# MTH2199 Special Topics in Mathematics

### Credits

### Notes

SP15: A Mathematical Introduction to Cryptography; 4 credits (Patel)

Public key encryption systems are the cornerstone of secure electronic communication. At their heart is the notion of an asymmetric key: roughly speaking, mathematical operations that are easy to carry out, but hard to ""undo"". In this course, we'll develop some of the beautiful mathematics -- from areas such as number theory and algebra -- that underlie these methods, and see how they lead to the Diffie-Hellman key exchange, the RSA cryptosystem, Elliptic Curve Cryptography, and other such systems. There are no mathematical prerequisites but some experience with abstract mathematical reasoning, such as in a course on Discrete Mathematics, may be useful.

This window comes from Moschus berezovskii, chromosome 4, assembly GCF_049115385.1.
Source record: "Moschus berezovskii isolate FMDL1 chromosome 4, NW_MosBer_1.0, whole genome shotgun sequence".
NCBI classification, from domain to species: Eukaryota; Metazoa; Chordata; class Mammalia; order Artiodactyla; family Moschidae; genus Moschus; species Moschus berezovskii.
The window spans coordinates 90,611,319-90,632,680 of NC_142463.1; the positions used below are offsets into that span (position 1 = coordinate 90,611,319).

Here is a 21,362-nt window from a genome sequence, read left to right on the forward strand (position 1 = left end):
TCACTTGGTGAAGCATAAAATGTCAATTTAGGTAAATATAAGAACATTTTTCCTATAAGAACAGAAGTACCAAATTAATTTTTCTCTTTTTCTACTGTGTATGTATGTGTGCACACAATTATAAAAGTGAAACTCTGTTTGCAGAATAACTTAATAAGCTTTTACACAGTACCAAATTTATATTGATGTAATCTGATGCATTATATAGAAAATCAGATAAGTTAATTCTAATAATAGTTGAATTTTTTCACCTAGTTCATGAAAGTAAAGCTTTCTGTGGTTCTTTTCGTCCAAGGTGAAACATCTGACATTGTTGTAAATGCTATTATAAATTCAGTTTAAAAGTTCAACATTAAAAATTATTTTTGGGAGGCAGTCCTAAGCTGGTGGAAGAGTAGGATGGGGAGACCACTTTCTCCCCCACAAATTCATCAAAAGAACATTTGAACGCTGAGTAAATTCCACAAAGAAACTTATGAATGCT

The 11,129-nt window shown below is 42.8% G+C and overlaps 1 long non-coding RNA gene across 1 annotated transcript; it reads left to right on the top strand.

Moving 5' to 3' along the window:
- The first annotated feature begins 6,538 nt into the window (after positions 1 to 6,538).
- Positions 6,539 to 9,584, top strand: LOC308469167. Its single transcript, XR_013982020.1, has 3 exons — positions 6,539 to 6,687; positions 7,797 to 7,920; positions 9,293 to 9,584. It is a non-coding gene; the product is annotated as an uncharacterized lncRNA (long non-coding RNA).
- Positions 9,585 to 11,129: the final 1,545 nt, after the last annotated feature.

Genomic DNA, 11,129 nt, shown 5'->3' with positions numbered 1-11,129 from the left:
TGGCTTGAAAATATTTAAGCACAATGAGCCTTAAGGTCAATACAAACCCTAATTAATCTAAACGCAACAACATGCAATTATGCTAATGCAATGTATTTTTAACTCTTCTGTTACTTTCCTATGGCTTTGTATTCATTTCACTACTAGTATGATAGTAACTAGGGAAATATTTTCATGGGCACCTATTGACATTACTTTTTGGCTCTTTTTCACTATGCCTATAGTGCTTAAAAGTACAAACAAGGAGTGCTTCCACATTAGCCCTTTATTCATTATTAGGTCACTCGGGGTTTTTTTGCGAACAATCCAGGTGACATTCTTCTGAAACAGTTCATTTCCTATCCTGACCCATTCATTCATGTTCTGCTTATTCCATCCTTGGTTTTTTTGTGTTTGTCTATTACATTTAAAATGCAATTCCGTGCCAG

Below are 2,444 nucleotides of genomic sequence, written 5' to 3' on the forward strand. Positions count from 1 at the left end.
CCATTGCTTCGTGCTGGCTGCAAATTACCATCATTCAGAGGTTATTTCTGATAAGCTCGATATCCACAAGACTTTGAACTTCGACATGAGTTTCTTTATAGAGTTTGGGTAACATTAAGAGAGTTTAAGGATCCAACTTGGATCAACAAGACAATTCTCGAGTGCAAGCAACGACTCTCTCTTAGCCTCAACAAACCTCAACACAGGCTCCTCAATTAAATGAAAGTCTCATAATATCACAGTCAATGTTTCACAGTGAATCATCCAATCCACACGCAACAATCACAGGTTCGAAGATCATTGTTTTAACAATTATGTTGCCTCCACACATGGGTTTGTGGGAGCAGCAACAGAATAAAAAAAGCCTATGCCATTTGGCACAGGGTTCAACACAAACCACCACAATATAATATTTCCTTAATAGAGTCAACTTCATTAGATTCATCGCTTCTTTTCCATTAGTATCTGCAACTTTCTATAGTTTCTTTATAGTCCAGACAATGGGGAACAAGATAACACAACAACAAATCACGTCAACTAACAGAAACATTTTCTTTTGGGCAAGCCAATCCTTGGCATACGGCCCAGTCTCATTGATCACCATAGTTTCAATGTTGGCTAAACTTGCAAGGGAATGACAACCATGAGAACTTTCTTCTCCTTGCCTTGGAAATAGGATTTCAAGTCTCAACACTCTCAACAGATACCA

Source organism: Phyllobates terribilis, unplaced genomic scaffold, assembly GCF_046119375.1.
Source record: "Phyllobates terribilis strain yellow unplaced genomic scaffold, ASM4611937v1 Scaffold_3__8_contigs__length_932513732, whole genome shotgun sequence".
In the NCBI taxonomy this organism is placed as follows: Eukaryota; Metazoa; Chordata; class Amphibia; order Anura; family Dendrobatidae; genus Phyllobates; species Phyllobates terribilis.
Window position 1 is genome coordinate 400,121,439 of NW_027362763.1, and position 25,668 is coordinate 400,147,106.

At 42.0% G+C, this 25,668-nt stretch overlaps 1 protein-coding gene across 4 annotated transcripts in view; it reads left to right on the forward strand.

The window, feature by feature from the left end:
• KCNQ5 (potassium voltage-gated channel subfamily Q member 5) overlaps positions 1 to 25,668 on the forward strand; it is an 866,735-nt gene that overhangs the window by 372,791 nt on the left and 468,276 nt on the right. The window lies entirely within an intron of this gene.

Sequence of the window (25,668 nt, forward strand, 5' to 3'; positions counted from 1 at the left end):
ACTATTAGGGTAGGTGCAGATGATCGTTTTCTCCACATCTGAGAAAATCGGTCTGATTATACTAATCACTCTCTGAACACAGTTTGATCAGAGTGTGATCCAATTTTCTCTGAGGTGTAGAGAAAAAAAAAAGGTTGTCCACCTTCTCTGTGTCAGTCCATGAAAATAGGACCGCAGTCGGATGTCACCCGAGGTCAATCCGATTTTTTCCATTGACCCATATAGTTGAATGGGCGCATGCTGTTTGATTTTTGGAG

This is an expanded version of the 2-credit cryptography course offered in Spring 2014.

SP15: MTH2199A: Structure in Randomness: A Mathematical Perspective; 2 credits in Session II (Patel)

An intriguing phenomenon in mathematics is the occurrence of patterns and order in situations that seem inherently disordered. Within any large network, there are clusters that show uniform behavior; among the prime numbers, we can find arbitrarily long sequences that are evenly spaced; even chaotic dynamical systems, such as those giving rise to fractal images, are fundamentally deterministic. In this course we will survey some mathematical results that illustrate the phenomenon of ?structure in randomness', and explore their causes and applications. There are no prerequisites for taking the course except curiosity about the subject matter. Student input is strongly encouraged; if you have questions or suggestions, please email the instructor.